Updated: March 02, 2021 04:16 PM GMT
A Sri Lankan soldier stands guard at St. Anthony's Shrine in Colombo on Oct. 21, 2019, six months after a suicide bombing that killed 54 people during an Easter Sunday Mass. (Photo: Ishara Kodikara/AFP)
The Sri Lankan Church has declared March 7 "Black Sunday" to demand justice for victims of the 2019 Easter Sunday terror attacks.
Catholic leaders are unhappy with the report of the presidential commission of inquiry, which failed to identify the real culprits behind the attacks.
Father Ranjith Terry Fernando, parish priest of St. Mary's Church in Pitipanam, Negombo, said bishops and priests have declared Black Sunday since justice has not been achieved for victims of the atrocity.
"Black Sunday has been declared as a protest against the lack of justice for all the lives lost and victims of the attacks," said Father Fernando.
A group of suicide bombers affiliated to local Islamist group National Thowheed Jamath targeted three churches and three luxury hotels, killing at least 279 people, on Easter Sunday in 2019.
Two days after the attacks, Islamic State claimed responsibility, but the commission said they have not found a direct link between the group and local attackers.
The commission, which heard from 440 witnesses, said the attorney-general should consider instituting criminal proceedings against former president Maithripala Sirisena and his intelligence chiefs for failing to prevent the bombings.
Father Fernando invited all Catholics to dress in black when they attend Sunday services to show solidarity with the victims of the bombings to mark the protest on March 7.
"The process, which begins on Black Sunday, is expected to lead to many more activities. We see this report as an incomplete report with no justice for victims," he said during Mass on Feb. 28.
Cardinal Malcolm Ranjith of Colombo has asked for a copy of the special presidential report, which was was handed to the parliament speaker on Feb. 23.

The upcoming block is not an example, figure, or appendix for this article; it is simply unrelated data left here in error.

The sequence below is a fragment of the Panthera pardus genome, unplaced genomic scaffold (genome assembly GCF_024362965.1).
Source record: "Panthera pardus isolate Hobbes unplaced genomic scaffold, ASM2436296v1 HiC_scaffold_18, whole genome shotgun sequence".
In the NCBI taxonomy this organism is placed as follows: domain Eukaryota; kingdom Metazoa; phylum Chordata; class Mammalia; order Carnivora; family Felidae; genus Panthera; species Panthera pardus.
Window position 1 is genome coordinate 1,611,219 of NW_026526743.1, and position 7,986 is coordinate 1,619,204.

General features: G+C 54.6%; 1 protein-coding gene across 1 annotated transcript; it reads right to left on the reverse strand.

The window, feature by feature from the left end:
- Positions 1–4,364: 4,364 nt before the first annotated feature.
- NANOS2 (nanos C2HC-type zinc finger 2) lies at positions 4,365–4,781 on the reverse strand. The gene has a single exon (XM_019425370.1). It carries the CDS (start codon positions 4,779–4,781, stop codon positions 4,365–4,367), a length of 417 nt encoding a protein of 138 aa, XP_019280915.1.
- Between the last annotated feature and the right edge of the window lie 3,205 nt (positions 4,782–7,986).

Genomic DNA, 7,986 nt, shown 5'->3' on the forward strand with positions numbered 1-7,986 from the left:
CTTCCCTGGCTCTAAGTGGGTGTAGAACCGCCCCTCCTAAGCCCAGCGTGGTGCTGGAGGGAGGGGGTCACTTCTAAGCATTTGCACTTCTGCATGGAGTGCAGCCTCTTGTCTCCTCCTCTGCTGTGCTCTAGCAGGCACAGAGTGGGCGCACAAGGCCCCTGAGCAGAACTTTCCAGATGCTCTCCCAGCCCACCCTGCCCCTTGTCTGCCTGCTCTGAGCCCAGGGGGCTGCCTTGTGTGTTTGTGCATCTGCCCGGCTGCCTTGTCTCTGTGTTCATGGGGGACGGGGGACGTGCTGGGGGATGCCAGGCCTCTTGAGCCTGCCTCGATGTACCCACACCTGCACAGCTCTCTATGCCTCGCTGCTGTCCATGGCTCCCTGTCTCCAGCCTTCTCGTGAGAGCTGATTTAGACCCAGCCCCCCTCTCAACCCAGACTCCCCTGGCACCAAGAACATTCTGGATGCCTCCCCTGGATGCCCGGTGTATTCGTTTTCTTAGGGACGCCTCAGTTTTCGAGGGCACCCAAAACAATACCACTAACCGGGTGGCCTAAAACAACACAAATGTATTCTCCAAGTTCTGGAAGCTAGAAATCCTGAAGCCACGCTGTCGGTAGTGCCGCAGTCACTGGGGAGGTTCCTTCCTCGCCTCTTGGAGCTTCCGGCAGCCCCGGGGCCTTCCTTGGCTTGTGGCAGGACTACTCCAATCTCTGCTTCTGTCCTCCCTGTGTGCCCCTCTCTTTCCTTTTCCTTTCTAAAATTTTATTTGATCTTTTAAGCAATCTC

A special prayer has been prepared to be recited at all churches seeking the truth behind the attacks.
Tourism Minister Prasanna Ranatunga, a member of the cabinet committee appointed by President Gotabaya Rajapaksa to look into the report of the commission, said he was not satisfied with the report.
"We have problems with the report. Didn't the commission find the mastermind of this attack? Or did you hide it? I am not satisfied with this report," Ranatunga said.
President Rajapaksa appointed a six-member cabinet committee on Feb. 19 to study the final commission report in depth. The Church has questioned whether the cabinet committee had been appointed to cover up certain matters mentioned in the report.
Eran Wickramaratne, a Christian lawmaker, said the final report makes no mention of the masterminds behind the attacks.
"Who really aided and who was behind these attacks? The most important points are not in the report of the commission. It is odd that Pulasthini Rajendran, wife of one of the suicide bombers, Achchi Mohammadu Mohammadu Hastun, was not summoned by the commission as a suspect," said Wickramaratne.
The Church has complained several times about the perceived lack of progress in the investigation. The Easter attacks helped Rajapaksa win the presidential election later in 2019 on a platform of national security.
Bishop Norbert Andradhi of Anuradhapura said Catholics are very sensitive to the victims of the Easter attacks. "Justice must be done for them," he said.
Ven. Narampanawe Ananda Thero said the commission's report is incomplete.
Cardinal Ranjith has been nominated for the Nobel Peace Prize by scientist Amara Ranaweera, who said that the cardinal’s appeal to his Catholic devotees to be calm and be peaceful and not even raise their hands to their fellow Muslim brothers is something praiseworthy.